A Wednesday panel discussion on MSNBC's Andrea Mitchell Reports tried to answer the question of whether a woman can get elected president. The subject began as a result of an article written by MSNBC contributor Lisa Lerer at The New York Times and the Vogue photo shoot that included the all of the Democratic women running for President with the exception of Marianne Williamson.
Washington Post columnist Ruth Marcus began the conversation by stating that the question of female electability will continue until a woman gets elected, a point Mitchell interrupted to agree with. Marcus compared the public's perception of women candidates from, "A woman who is running, isn't that amazing. It's like a zoo animal” to "we have a woman who is the front-runner and then the nominee, but she lost. Now we have an election that's quite fascinating where it's not one lone zoo animal or even one loan front-runner, but a number of significant, totally legitimate, to be taken seriously."
What the liberal Marcus didn't say was that the "zoo animal" attitude came mostly from liberals who are so caught up in the cult of identity politics that they don't look beyond the candidate's gender and they ignore any warning signs about the candidate's shortfalls and then cry sexism when they lose, a mistake she repeated later when she said that the Democratic women are or should "be taken seriously."
Later in the segment Heidi Przbyla stated that in 2016 it was hard to separate out the misogyny, which was "absolutely" there in 2016, from years of anti-Clinton sentiment, "of a woman who had risen to power and gotten the nomination and isolated that and had a discussion about whether we're ready to elect a woman, that would have been a clearer test case."
Liberal Washington Post columnist Eugene Robinson then made the point that this entire discussion was essentially meaningless because, "You never get a clear test case on gender or on issues, for that matter. It's candidate versus candidate when you get to the general election and that's how people vote."
In words not often said before at NewsBusters, Euguene Robinson is right. Everybody knows that conservatives are never going to vote for Kamala Harris and that liberals are never going to vote for Nikki Haley. But only liberals and some in the media interpret their candidates losing as "Americans just aren't ready for a female president."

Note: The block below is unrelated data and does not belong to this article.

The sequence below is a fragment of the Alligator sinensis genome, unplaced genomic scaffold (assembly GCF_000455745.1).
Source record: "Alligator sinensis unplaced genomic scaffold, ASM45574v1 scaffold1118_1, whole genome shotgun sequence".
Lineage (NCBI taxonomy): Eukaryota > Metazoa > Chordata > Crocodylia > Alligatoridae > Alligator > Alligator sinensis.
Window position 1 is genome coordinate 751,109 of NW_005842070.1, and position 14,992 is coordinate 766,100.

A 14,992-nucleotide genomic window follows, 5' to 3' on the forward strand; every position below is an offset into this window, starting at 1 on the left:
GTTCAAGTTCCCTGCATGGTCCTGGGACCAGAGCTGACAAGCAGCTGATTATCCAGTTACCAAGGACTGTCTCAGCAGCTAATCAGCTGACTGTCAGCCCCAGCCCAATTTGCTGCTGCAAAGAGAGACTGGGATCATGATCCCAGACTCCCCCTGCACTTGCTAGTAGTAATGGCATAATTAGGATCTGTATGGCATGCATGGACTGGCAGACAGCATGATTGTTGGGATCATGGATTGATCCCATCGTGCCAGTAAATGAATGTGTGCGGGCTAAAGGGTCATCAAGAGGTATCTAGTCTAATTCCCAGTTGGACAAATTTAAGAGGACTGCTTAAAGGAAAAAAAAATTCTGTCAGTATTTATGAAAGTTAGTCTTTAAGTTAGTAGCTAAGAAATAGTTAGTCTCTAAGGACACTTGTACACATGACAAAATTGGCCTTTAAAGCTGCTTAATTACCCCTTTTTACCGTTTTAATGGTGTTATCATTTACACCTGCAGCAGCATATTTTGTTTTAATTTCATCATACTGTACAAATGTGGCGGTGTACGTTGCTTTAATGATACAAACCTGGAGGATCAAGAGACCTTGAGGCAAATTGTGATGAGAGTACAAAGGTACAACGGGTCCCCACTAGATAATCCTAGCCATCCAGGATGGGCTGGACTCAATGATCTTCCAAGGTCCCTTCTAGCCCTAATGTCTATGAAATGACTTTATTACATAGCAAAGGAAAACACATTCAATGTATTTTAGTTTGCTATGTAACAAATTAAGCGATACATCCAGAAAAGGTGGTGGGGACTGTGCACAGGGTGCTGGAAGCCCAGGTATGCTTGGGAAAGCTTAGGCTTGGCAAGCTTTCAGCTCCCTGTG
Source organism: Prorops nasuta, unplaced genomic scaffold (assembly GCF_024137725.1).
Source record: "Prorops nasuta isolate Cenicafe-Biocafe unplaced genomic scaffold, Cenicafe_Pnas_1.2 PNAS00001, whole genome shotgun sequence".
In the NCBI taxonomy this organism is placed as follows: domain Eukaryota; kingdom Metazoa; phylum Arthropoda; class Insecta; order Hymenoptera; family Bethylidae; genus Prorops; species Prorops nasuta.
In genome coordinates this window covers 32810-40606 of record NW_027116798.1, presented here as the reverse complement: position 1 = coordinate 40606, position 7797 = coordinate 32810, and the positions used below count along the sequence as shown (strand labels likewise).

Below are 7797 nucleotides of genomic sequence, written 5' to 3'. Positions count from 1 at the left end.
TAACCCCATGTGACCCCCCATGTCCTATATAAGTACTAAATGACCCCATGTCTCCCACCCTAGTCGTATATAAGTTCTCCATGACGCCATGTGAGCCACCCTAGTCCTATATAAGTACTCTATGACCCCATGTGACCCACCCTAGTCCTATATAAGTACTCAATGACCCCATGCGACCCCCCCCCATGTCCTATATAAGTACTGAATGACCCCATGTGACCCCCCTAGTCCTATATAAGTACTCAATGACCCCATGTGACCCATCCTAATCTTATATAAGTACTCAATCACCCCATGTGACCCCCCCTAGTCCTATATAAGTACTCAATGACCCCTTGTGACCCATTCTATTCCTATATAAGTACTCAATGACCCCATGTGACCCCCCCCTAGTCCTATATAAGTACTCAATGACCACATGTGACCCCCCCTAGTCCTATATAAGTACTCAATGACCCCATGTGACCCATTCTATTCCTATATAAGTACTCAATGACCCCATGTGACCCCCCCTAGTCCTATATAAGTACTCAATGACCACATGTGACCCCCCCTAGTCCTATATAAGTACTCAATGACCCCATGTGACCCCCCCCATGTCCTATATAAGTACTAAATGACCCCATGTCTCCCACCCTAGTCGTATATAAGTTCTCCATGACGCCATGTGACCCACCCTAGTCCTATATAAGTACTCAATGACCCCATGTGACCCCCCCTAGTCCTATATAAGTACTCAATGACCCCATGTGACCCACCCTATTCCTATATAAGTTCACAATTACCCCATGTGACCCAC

Here is a transcript for the July 3 show:
Andrea Mitchell Live
12:26 PM ET
ANDREA MITCHELL: I want to bring up a subject of Lisa Lerer, our friend and colleague at "The New York Times," writing today that after “nominating the first woman in history to head a presidential ticket, nearly six months after a wave of energized women swept Democrats into power in the House, and a record number of women run for president, the party still finds itself grappling with the strangely enduring question of the electability of women,” Ruth?
RUTH MARCUS: We're going to be asking this question, people are going to be asking this question…
MITCHELL: Until a woman gets elected
MARCUS: … until a woman gets elected. So I see this as an evolution. First it was “A woman who is running, isn't that amazing. It's like a zoo animal.” And then we have a woman who is the front-runner and then the nominee, but she lost. Now we have an election that's quite fascinating where it's not one lone zoo animal or even one loan front-runner, but a number of significant, totally legitimate, to be taken seriously women
MITCHELL: And to take them seriously, let me just point out that Vanity Fair has an Annie Leibovitz spread with some wonderful pictures -- I'm sorry, it's in Vogue, Vogue not Vanity Fair. Vogue’s profile on the women running with Annie Leibovitz pictures, these wonderful pictures on these women, iconic pictures.
MARCUS: Someday this is not going to be a curiosity. It's going to be a normal fact of life. We're not quite there yet. Every election we get a little bit further.
HEIDI PRZBYLA: You know part of the problem was, Lisa and I covered, along with Andrea, the Hillary Clinton campaign and we absolutely saw and discussed it afterwards, we absolutely saw misogyny on the campaign trail, but it was very hard to separate that out from of just anti-Clinton, decades worth of anti-Clinton sentiment in the country and to separate out, so if you just took a pure example of a woman who had risen to power and gotten the nomination and isolated that and had a discussion about whether we're ready to elect a woman, that would have been a clearer test case because we're always grappling with that question of the legacy of the Clintons as well, we didn’t have a perfect test case.
EUGUENE ROBINSON: You never get a clear test case on gender or on issues, for that matter. It's candidate versus candidate when you get to the general election and that's how people vote.